While I would normally love to spend hours waxing on the power of words as it relates to stories and novels, this post deals with a much more prevalent kind of language: the one we use with ourselves.
I can’t number the amount of times I’ve spoken poorly of myself internally. Whether it’s after receiving a poor grade or getting on the scale – there always seems to be something inherently wrong to point out. As I’ve been trying to be more mindful recently (and really since teacher training) – I’ve noticed it’s not only what we say to ourselves, but how we say it. The seemingly minute difference between saying, “I’m slightly annoyed” and “I’m pissed off” can evolve based solely on word choice. Focusing on an event as a life-changing and horrific may make it such an event (when it wasn’t one in the first place). On the other hand, treating our annoyances and anger as fleeting and temporary can have exactly the opposite effect – in fact, making ourselves more centered and balanced.
Of course it’s not instantaneous. You can’t just wake up and decide to change a lifelong habit (Though if you can/are such a person, then serious props). I know I couldn’t. The first step of any change is simply recognition. Just taking the second to think and acknowledge that you used extremely negative language against yourself is a step in of itself. Eventually, after noticing these occurrences enough – all you have to say is “Would I let someone say this to me publicly/Would I let this be said to my loved ones? Usually not. It can take time. In fact, it usually does. Our internal speech is subtle and oftentimes, it’s easy to miss. But once you notice the more dramatic outbursts, it becomes simpler to spot the quiet negativity which can be just as subtle, or even more hurtful.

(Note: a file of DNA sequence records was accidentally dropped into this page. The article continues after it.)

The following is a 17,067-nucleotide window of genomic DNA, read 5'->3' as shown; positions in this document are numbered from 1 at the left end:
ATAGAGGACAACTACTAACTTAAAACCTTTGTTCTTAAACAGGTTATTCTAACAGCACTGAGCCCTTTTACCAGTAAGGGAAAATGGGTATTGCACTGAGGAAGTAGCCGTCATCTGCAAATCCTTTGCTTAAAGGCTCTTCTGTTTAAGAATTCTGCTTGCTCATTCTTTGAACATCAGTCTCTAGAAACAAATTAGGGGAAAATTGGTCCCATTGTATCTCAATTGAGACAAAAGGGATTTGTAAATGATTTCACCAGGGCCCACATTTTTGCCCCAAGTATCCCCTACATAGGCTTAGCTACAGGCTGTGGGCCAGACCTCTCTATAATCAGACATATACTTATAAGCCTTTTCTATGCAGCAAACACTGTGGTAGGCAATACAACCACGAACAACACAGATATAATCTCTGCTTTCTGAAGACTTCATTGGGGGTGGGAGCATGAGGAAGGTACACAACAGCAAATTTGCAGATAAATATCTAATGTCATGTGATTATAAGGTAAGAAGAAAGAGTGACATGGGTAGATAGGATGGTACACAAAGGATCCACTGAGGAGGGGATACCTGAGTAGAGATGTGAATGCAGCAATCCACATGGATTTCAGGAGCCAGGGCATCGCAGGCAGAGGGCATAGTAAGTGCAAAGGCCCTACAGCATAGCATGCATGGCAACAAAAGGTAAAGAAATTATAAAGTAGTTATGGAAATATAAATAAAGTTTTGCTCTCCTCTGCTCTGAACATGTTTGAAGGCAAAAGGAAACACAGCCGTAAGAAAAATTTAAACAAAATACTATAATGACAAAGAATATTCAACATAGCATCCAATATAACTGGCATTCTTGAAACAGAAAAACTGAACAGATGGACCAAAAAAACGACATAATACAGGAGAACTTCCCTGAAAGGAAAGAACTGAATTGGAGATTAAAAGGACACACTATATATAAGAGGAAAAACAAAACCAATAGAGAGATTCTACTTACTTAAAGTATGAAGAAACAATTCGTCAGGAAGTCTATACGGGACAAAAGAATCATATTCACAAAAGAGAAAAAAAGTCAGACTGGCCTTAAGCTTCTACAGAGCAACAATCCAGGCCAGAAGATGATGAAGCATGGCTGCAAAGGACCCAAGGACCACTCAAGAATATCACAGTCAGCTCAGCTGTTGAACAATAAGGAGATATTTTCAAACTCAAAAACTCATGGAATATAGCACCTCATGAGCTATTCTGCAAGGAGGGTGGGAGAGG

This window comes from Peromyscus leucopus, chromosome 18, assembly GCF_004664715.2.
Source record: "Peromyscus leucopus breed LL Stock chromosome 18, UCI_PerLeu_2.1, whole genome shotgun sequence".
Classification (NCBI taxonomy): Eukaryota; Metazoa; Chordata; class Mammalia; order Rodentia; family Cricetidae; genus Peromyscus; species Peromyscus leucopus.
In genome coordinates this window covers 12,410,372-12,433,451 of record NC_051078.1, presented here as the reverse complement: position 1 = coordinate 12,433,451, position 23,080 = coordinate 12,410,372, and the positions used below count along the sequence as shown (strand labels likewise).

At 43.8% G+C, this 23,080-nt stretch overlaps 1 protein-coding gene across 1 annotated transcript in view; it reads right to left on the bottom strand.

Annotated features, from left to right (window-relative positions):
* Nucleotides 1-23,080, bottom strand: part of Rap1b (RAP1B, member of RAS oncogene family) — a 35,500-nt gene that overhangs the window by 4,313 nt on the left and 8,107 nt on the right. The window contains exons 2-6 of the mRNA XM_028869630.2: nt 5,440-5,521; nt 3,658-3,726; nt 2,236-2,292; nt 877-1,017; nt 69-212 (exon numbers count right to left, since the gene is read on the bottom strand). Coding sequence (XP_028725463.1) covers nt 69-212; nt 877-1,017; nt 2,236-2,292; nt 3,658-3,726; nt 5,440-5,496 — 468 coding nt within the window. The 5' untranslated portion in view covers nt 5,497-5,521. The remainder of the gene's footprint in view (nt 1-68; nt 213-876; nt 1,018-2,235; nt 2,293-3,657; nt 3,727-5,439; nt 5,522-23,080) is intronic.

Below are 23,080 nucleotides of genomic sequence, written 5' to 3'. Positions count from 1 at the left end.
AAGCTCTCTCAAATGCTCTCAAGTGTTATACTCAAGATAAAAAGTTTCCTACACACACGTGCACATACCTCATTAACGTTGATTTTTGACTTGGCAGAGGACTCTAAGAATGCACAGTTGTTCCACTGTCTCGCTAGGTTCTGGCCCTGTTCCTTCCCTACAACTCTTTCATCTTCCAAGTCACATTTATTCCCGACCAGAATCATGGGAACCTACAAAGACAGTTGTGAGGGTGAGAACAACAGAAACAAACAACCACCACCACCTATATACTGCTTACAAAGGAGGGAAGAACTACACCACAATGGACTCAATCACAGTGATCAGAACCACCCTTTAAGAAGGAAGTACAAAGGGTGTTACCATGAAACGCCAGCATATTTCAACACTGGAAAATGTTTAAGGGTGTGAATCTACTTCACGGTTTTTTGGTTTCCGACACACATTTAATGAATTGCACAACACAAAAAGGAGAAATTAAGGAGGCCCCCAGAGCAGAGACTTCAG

One of my nightly affirmations is: I choose to think thoughts that serve me well. I’ve found that since adopting this into my nightly routine, my internal voice is no longer as scathing. The only problem can be distinguishing between what you personally consider scathing and what may be internal calls for improvement phrased nastily. This of course varies greatly on the person, and there is no “right way” to think about it. Usually (and thankfully so) it can be fairly easy to identify what is hurtful as one becomes more mindful and aware.
I choose to think thoughts that serve me well.